The ad featured an image of a group of young people dancing in a club, with several of them drinking bottles of VK with their heads tilted back.
The caption of the post stated “Here’s a #TipTuesday for ya … VK is always better with your squad” followed by two “stick-out tongue” emojis.
One complainant believed the image promoted unwise drinking styles and was socially irresponsible. The ASA challenged whether the ad featured people drinking alcohol who appeared under 25 years of age, which would be a breach of the Committee of Advertising Practice (CAP) code.
Global Brands argued that the drink was predominantly drunk by students and that the target age was between 18–25 years. As such, the use of emojis was a reflection of how the adult audience interacted online.
Under the legal drinking age
The company stated that the image was taken in an ID controlled nightclub – only accessible to over 18-year-olds – and were confident that the image did not feature anyone under the legal drinking age.
Global Brands also argued that the bottles visible in the image were all over half full and therefore did not promote excessive drinking.
However, the ASA noted that six people in the image were drinking from bottles with their heads tilted far back, which could be associated with the culture of “downing drinks” – particularly in context of the described “squad” group setting.
While the advertising watchdog did acknowledge that some of the bottles in the image appeared to be half-empty, the person in the forefront of the image appeared to be drinking from an empty bottle.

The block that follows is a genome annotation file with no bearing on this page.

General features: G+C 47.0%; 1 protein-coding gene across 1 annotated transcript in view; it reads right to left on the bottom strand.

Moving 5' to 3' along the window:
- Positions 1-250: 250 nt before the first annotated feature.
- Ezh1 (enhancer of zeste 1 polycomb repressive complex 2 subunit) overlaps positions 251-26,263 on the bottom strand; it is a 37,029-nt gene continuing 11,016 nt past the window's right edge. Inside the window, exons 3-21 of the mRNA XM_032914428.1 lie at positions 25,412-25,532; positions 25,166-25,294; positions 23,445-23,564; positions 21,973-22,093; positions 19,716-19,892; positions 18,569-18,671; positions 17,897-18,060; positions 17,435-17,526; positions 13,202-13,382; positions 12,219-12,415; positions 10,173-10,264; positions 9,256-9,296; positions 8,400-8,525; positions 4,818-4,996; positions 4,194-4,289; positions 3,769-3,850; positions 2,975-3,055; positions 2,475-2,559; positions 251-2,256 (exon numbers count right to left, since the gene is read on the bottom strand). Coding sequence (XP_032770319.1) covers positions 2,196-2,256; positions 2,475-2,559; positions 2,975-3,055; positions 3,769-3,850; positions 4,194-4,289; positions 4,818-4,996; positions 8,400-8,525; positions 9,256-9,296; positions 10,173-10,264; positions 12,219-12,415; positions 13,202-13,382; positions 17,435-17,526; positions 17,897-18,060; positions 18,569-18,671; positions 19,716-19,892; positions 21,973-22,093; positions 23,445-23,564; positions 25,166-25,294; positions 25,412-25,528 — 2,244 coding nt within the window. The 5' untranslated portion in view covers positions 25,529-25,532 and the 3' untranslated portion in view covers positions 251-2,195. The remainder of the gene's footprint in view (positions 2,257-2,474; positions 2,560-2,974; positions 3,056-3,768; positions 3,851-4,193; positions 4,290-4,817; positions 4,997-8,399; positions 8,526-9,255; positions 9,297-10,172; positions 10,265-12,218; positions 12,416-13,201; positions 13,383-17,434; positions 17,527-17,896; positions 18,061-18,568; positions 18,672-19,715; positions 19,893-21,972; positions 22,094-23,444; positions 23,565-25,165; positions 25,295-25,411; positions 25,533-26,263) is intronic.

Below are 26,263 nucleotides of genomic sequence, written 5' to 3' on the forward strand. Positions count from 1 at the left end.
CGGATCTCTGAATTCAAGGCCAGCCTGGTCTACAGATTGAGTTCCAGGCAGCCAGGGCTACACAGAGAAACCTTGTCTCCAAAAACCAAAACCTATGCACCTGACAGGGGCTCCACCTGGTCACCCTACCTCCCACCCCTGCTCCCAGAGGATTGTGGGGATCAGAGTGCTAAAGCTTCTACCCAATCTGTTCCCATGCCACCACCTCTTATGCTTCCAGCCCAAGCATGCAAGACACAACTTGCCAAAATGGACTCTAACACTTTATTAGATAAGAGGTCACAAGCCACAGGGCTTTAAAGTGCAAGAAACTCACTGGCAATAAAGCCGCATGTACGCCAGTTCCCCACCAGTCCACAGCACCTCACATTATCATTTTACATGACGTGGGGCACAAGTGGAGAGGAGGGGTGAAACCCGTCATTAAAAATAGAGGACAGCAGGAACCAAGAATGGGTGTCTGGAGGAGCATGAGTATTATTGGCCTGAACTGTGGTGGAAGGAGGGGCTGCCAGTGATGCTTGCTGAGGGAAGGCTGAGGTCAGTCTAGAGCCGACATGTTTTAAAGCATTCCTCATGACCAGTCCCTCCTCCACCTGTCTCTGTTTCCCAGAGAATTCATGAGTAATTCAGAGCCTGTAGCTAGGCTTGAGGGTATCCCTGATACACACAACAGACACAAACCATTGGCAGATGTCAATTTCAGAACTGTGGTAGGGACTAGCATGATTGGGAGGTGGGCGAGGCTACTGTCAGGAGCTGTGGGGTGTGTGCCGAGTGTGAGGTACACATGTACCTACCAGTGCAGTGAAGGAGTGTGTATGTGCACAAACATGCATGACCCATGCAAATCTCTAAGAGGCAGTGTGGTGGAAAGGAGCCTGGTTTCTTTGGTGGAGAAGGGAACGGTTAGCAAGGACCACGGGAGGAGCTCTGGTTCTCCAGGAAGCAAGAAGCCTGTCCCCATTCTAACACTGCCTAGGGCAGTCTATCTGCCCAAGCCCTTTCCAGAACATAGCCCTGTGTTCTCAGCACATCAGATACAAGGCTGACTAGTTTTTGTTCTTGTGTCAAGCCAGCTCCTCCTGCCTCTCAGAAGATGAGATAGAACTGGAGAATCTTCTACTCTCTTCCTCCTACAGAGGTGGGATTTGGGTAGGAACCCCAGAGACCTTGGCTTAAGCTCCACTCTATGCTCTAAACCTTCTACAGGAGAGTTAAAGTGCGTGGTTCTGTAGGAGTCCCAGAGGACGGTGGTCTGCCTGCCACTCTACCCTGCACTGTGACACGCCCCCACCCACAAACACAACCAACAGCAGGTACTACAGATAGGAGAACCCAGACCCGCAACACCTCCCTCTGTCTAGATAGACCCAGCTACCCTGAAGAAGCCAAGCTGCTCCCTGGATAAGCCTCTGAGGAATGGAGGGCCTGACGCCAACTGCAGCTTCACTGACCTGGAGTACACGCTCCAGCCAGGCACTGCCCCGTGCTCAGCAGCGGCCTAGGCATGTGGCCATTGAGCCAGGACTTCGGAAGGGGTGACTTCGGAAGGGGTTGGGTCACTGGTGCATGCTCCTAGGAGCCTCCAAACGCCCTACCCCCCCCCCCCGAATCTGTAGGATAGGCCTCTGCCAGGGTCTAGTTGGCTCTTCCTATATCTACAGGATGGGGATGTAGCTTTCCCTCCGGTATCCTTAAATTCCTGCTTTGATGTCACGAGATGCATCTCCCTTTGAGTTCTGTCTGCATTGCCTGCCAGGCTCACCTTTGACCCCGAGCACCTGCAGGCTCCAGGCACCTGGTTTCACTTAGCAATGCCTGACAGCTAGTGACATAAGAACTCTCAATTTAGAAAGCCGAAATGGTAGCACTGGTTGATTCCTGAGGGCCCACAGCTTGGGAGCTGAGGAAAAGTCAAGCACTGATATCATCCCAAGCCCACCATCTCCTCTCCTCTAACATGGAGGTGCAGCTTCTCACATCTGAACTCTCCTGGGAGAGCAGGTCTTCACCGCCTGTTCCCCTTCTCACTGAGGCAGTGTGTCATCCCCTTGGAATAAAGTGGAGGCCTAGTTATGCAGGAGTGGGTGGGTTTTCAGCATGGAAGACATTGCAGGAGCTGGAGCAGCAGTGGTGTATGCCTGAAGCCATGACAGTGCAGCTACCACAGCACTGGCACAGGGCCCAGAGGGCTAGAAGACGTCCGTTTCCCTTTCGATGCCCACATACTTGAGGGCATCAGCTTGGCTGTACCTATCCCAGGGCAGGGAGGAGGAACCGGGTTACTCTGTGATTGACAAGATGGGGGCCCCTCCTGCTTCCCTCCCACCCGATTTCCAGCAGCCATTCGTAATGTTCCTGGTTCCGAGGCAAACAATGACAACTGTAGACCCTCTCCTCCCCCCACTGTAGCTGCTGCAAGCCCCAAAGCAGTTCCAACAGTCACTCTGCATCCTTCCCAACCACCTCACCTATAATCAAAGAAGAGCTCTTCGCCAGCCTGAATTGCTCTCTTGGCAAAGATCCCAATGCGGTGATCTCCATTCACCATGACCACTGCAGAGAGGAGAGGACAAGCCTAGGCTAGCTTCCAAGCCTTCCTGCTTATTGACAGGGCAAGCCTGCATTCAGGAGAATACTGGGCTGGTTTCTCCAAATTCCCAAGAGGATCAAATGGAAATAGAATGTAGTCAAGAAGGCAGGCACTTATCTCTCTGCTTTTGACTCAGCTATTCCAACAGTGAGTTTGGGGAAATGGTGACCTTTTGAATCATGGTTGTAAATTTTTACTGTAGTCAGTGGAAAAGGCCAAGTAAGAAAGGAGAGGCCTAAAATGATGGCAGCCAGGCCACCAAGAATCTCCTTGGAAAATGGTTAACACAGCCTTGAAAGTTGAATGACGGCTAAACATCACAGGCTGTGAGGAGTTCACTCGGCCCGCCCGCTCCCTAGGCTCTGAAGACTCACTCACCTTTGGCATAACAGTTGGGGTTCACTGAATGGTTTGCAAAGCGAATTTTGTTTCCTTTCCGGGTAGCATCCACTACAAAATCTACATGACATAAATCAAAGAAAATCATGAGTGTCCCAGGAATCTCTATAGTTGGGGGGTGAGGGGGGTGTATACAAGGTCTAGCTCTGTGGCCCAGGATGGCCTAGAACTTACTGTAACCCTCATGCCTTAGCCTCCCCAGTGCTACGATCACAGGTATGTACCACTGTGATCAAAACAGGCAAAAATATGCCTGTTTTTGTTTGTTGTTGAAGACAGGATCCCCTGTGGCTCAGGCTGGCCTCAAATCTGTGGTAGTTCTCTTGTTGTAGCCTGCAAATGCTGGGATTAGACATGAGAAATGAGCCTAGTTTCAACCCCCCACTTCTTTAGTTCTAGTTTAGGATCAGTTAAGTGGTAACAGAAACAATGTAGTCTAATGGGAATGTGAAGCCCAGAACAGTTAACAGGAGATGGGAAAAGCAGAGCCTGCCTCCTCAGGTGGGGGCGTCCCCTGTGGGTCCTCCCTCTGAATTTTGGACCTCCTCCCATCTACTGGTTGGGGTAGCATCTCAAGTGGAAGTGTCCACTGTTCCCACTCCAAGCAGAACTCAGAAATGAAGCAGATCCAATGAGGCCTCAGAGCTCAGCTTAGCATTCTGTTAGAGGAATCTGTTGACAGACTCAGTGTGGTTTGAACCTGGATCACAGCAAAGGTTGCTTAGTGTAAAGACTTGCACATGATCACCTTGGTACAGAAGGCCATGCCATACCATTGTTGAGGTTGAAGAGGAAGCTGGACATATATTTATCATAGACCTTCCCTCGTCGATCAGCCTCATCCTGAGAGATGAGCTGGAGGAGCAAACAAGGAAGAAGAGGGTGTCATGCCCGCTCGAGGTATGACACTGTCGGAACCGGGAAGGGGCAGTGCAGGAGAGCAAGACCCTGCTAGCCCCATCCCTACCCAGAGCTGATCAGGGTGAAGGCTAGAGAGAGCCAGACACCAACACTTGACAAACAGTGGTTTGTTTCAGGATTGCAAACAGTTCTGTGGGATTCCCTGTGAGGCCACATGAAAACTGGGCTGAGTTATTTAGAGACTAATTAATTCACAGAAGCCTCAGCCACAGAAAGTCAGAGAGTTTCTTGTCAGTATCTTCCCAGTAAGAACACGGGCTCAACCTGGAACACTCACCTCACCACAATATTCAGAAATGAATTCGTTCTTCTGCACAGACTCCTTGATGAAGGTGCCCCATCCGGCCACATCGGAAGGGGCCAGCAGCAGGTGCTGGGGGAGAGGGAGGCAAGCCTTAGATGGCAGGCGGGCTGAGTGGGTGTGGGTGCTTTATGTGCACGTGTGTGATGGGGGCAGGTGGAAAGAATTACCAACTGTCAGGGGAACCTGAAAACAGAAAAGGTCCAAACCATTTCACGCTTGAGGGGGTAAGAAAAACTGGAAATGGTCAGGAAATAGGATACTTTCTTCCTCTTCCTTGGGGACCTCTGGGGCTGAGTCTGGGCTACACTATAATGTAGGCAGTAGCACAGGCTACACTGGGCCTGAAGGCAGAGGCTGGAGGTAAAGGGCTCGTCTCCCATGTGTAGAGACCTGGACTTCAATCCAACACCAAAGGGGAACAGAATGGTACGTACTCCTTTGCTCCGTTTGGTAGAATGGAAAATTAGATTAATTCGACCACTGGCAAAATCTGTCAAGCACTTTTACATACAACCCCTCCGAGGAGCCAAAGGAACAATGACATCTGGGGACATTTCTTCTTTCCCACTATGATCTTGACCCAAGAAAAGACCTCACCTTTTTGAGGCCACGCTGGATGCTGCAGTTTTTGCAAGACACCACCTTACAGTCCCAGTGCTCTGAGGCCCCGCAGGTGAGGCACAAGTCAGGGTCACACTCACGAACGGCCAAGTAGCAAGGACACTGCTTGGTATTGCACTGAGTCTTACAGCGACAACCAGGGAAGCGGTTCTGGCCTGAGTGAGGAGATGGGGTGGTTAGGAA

The ASA said the image suggested that members of the “squad” were at different stages of downing their drinks. It therefore considered that the overall impression of the image was likely to lead people to adopt styles of drinking that were unwise, upholding the original complaint.
Styles of drinking that were unwise
The organisation also acknowledged that while the image was taken in an ID controlled nightclub, this did not guarantee that people under 25 were not featured in it.
The CAP Code required that ads for alcoholic drinks should not show people who were, or appeared to be, under 25 years of age in a significant role.
As a result, the ASA considered that several people appeared to be under 25 and concluded the ad was in breach of the CAP code.
The ASA ruled the ad must not appear again in its current form and told VK to ensure that their ads did not encourage unwise drinking styles – or feature people who looked under 25 years of age playing a significant role.
In response the ruling, a spokeswoman from Global Brands said: “We accept the ASA ruling and will ensure this image is removed from all marketing platforms. We will continue to ensure we adhere and work closely alongside ASA codes.”
Meanwhile, The ASA has banned three advertisements from vodka producer Pure Milk Vodka, for promoting excessive drinking and linking alcohol to sex.